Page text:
Sancarlos et al. [2] used machine learning techniques to calculate the propensity to pay (PtP). The calculated probability of debt repayment allowed for a decision on further debt collection actions in the amicable debt collection process or for referring the debt to court. These studies only determined the probability of repayment but did not specify detailed debt collection procedures. These studies offer the possibility of application in the debt portfolio valuation process.
The selection of explanatory variables in the process of building a debt collection model may include a more or less extensive set of attributes. For example, Pinheiro et al. [13] used the type of debt occurrence, debt situation, stage of debt process, debt balance, protest office, date of occurrence, date of registration, and irregularity (missing/wrong data). Kribel and Yam [16] applied in their study exposure (amount in euros), age of the debtor, a dummy variable for insolvent accounts, a dummy variable for a corporation, a dummy variable for availability of telephone contact, and age of the account.
Features describing the receivables usually include [18]: the class of receivables (in terms of value), the reason for the arrears, the overdue period, the type of document confirming the receivables, and the scope of debt collection activities. In the case of debtor characteristics, a further division is made—another set of characteristics applies to natural persons, and a different set applies to business entities. Examples of personal debtor characteristics for natural persons are: gender, age, place of residence, and education. In the group of debtor businesses, an exemplary set of their characteristics may include: legal form, type of business, place of business, and other payment arrears. Taking into account the characteristics of both debts and debtors in the valuation process is based on the assumption that specific features translate into the level of debt repayment. The proposed debtor features are illustrated in Figure 2.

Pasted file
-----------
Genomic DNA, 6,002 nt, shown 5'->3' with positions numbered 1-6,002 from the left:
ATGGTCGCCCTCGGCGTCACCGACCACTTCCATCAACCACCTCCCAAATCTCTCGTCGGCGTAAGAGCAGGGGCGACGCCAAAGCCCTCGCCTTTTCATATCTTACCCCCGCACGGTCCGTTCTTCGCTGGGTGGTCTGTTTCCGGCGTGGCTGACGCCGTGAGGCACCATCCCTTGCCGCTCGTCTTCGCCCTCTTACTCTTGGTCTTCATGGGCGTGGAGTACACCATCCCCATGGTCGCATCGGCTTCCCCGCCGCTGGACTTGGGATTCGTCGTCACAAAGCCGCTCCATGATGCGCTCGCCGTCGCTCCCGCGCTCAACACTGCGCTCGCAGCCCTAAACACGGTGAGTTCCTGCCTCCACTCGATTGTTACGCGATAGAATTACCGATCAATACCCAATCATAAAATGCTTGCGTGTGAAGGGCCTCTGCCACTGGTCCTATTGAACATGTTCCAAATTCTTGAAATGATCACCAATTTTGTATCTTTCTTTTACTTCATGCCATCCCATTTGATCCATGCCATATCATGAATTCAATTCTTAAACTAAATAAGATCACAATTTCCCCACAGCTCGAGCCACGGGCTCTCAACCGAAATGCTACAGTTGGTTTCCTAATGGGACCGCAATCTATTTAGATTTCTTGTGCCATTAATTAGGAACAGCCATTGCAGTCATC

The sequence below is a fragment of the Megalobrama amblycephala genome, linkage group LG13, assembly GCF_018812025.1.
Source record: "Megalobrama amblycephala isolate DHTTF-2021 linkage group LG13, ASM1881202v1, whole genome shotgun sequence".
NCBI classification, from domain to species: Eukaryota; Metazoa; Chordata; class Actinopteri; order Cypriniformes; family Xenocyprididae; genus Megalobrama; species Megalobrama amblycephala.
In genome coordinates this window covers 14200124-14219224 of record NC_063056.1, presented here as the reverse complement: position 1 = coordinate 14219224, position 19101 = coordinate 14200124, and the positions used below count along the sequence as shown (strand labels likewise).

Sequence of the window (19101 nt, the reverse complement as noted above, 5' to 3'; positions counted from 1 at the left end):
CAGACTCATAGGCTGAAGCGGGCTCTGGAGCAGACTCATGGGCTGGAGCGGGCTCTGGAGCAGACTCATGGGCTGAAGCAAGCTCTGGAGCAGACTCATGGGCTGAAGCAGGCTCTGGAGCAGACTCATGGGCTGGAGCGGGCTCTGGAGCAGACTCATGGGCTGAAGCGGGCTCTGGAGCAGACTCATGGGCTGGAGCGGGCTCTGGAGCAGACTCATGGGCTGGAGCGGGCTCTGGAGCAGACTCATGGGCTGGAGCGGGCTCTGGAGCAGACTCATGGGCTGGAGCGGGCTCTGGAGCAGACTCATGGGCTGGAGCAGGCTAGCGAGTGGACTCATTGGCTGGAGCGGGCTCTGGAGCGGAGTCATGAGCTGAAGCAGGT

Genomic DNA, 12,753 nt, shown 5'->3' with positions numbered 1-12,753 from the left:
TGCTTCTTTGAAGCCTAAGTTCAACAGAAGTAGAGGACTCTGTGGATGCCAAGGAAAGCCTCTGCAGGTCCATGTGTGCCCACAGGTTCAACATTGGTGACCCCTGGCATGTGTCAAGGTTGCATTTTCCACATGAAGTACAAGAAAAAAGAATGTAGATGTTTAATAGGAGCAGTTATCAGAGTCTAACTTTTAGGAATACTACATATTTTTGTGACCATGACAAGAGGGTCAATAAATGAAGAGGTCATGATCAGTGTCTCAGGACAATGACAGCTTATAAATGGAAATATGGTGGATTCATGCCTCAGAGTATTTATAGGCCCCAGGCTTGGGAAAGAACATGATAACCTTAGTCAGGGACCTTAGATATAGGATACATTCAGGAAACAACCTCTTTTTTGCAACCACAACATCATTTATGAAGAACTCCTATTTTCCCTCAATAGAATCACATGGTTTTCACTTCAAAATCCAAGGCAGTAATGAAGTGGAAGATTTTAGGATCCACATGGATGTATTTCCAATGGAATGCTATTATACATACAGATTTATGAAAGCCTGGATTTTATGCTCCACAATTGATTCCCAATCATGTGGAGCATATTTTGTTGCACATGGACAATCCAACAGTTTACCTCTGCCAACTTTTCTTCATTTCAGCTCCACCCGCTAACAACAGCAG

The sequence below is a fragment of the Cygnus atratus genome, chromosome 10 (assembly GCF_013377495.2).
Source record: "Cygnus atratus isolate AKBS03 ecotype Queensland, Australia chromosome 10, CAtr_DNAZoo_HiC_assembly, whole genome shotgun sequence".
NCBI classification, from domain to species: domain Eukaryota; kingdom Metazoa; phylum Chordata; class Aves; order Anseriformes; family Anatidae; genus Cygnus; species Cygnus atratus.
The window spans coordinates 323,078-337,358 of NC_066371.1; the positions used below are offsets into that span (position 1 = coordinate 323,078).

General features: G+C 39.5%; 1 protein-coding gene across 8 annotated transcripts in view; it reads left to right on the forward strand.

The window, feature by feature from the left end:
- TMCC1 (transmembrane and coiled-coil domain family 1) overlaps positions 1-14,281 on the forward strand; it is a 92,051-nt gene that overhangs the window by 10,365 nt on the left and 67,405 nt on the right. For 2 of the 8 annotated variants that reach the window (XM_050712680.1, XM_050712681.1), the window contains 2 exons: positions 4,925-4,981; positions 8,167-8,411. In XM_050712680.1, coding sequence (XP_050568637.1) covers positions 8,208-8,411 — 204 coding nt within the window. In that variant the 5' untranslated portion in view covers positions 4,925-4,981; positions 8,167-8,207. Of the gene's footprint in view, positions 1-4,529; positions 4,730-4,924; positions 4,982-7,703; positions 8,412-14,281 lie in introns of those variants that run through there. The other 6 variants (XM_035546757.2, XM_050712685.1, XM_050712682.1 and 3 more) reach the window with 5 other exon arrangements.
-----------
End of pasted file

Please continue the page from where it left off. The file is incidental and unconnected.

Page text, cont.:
3. Acquisition of Decision Rules in the Process of Machine Learning

3.1. Induction of Decision Rules

The knowledge contained in the available datasets, utilized in the management process of a debt collection entity, can be represented in the form of decision rules. Each rule is described in the form of an implication consisting of attributes and one of the possible decision alternatives. The attributes form the left-hand side of the implication, while the decision alternative forms the right-hand side. Inducing decision rules requires determining the representation method of the data, which constitutes a set of training examples. Such a set is often presented as an information table (IT) or a decision table [19]. From a formal perspective, an information table represents a set of pairs, given as follows:
IT = (U, A)
  • U—a non-empty and finite set of objects;
  • A—a non-empty and finite set of attributes.